Unlike a basement, a crawl space tends to be relegated to "out of sight, out of mind" for many homeowners. That means when there are moisture or mold problems, you may not realize it until the situation is serious. If you decide to go with a crawl space, make a point of checking it regularly, especially when there has been a lot of rain.
Basements have a far higher return on investment than crawl spaces. A basement offers additional living space, which a crawl space does not. You don’t have to finish your basement at the time of construction if that will strain your finances. You may not yet know exactly how you want to use your basement space, and that may change over your course of time in the home. For example, you may not have children when you build your home, but if they come along later, the basement may make an ideal play space, media center or family room. If you have a lot of friends and family visiting, turn your basement into a spare bedroom. You can finish your basement as time and finances permit. On the other hand, if you don’t have the funds for a basement, or don’t think you’ll need the extra space, you’ll save money by installing a crawl space foundation.
A basement aids in maintaining the foundation’s integrity over time. That’s because basements serve to anchor the property to the ground as they extend the foundation beneath the frost line, according to Indiana-based Reinbrecht Homes and Construction.
Basements are more expensive than crawl spaces, and like them, are prone to moisture issues, including mold formation. Basements may also flood, and many homeowners can expect inches or feet of water in their basement after heavy rains or a hurricane. The basement may flood due to backed up municipal sewer systems, creating a serious health hazard. Whether its water in the basement or worse, you could end up having anything stored there, or your furnishings, ruined.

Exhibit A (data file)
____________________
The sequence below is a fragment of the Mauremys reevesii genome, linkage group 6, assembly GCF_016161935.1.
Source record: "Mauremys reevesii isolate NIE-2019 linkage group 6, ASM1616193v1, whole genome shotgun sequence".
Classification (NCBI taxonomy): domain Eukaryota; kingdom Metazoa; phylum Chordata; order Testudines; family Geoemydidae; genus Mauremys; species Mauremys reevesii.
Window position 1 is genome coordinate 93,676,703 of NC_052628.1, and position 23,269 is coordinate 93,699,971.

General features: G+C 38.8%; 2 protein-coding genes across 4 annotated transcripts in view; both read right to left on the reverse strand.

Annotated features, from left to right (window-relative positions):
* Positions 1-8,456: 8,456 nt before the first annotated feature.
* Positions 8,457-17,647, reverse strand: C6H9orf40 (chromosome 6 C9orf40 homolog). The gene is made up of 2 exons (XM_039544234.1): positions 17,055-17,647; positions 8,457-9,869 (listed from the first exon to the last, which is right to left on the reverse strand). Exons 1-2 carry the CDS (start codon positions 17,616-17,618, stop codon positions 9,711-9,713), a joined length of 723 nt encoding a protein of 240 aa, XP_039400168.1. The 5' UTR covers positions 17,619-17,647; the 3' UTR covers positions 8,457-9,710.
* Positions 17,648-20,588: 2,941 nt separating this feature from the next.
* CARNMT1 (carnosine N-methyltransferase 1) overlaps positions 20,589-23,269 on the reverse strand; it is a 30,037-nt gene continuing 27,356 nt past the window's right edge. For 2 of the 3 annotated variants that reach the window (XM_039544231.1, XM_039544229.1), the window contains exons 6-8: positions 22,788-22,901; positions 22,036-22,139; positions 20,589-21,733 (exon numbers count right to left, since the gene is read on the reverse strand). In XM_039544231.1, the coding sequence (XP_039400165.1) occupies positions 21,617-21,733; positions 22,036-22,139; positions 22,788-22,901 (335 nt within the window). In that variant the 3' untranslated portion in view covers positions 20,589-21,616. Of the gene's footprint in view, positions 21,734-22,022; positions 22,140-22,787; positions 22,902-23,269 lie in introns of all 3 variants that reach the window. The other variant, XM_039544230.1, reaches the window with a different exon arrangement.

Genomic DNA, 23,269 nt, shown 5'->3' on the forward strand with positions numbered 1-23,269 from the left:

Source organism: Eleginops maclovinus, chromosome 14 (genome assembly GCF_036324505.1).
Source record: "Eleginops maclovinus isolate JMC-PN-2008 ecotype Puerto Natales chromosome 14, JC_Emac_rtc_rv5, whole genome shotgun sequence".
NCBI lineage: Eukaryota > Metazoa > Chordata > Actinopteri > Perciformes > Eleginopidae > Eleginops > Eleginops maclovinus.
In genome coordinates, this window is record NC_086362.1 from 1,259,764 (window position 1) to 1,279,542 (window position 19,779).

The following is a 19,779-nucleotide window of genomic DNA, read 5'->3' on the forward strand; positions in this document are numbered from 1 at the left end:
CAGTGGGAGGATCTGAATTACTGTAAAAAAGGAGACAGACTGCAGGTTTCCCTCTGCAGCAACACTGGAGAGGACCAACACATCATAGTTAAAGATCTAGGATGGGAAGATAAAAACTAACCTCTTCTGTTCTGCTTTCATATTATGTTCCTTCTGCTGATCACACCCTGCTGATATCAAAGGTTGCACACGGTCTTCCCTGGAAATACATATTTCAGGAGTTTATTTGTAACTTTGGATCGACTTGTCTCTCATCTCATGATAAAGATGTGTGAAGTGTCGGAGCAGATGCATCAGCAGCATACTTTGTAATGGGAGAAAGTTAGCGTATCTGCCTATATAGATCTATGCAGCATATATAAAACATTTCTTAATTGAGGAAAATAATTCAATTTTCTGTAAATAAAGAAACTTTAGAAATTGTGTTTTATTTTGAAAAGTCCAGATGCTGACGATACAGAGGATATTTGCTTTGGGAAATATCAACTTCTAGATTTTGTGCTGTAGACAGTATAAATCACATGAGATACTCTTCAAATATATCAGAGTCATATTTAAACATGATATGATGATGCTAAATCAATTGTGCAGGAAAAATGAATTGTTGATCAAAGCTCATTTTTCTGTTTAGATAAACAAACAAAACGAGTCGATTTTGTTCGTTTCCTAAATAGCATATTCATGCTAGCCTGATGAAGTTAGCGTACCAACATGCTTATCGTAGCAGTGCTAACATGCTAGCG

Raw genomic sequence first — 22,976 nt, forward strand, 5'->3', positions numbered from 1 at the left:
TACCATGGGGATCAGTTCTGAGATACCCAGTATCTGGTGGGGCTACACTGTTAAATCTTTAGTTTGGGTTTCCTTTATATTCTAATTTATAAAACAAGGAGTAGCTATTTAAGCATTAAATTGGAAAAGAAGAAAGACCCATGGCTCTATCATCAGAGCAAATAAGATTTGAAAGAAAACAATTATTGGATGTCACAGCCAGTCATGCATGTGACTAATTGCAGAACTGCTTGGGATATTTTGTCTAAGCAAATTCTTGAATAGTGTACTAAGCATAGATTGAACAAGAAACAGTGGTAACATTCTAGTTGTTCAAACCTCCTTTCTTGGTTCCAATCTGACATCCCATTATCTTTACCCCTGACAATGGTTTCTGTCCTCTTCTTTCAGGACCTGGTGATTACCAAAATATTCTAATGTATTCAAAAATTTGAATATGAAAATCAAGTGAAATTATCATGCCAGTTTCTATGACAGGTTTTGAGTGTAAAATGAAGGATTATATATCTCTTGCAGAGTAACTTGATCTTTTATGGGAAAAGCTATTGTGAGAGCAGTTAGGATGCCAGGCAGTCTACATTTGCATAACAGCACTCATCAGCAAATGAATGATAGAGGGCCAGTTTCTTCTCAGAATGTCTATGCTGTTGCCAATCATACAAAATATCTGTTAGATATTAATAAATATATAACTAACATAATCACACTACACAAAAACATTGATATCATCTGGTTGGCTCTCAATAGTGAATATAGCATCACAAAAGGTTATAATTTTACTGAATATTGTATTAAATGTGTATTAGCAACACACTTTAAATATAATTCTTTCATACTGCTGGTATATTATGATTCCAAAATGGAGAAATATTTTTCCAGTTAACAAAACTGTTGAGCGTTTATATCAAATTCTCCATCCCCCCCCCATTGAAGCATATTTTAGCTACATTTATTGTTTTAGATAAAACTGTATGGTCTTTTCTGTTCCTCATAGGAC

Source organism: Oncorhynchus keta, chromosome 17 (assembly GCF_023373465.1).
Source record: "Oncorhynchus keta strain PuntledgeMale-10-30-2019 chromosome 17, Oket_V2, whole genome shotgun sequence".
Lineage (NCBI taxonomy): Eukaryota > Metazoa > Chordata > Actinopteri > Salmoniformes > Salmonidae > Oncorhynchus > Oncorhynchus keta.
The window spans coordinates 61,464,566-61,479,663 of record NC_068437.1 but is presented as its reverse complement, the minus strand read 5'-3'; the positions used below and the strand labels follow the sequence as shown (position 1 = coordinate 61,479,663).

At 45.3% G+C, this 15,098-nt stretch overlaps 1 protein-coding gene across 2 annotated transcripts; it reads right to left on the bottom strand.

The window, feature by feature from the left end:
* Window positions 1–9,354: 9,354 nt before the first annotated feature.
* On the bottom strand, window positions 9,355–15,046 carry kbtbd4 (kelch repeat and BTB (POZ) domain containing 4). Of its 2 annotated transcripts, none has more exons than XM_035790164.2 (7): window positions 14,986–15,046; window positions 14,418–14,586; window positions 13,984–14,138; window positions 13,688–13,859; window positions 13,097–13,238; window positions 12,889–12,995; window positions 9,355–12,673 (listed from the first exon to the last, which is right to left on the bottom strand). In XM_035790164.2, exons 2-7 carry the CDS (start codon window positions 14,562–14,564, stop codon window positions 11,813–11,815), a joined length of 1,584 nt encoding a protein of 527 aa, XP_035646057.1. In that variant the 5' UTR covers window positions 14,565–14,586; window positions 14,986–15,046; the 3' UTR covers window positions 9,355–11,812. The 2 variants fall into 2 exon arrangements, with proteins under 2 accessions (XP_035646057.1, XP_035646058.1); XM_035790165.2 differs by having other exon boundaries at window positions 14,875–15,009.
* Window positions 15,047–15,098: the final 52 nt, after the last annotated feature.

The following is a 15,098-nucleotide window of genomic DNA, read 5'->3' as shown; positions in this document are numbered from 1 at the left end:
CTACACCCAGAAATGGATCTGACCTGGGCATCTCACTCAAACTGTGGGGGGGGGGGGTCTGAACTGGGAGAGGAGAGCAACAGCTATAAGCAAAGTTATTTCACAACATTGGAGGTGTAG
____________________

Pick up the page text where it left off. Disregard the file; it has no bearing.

Other Basement vs Crawl Space Considerations
Your decision may depend on the part of the country in which you live. There’s a reason certain foundations are more often found in a region than others. In cold climates, basements are common, as it is already necessary for the contractor to place the footings below the frost line, deep into the ground. In warmer climates, crawl spaces or slabs are more frequently found. It’s not that you’ll never find crawl spaces in northern climes or basements in the south, but having a foundation out of sync with area preferences may affect your property’s value when you want to sell. That’s especially true in colder areas, where basements are so often used for storage and living space. While you do have to heat a basement, you don’t have to air condition this living space during hot summer months. The natural ventilation of a basement generally keeps it cool even during the most sultry, humid weather.
If you live in an earthquake-prone part of the country, a crawl space is generally preferable. If the ground shifts, that can cause permanent damage to other types of foundations, so crawl spaces are the foundation of choice in an area where soils may slide. Crawl spaces are also preferred in areas prone to flooding and dry climates. If the soils in an area are hard to dig through, it’s likely you’ll find more crawl spaces than basements.
- Is It Harder to Sell a Home Without a Basement?
- What Is Cheaper — Adding a Second Story Addition or a Ground Floor Addition?
- Is the Value of a House More If It Has a Crawl Space?
- How to Make Your Two-Story Home More Energy Efficient
- How Much Does a Mound Septic System Cost?
- Frugal Ways to Save Heat with Insulated Drapes
- What Is a Reasonable Amount to Renovate a Basement?
- Prices of Modular Vs. Stick Built Homes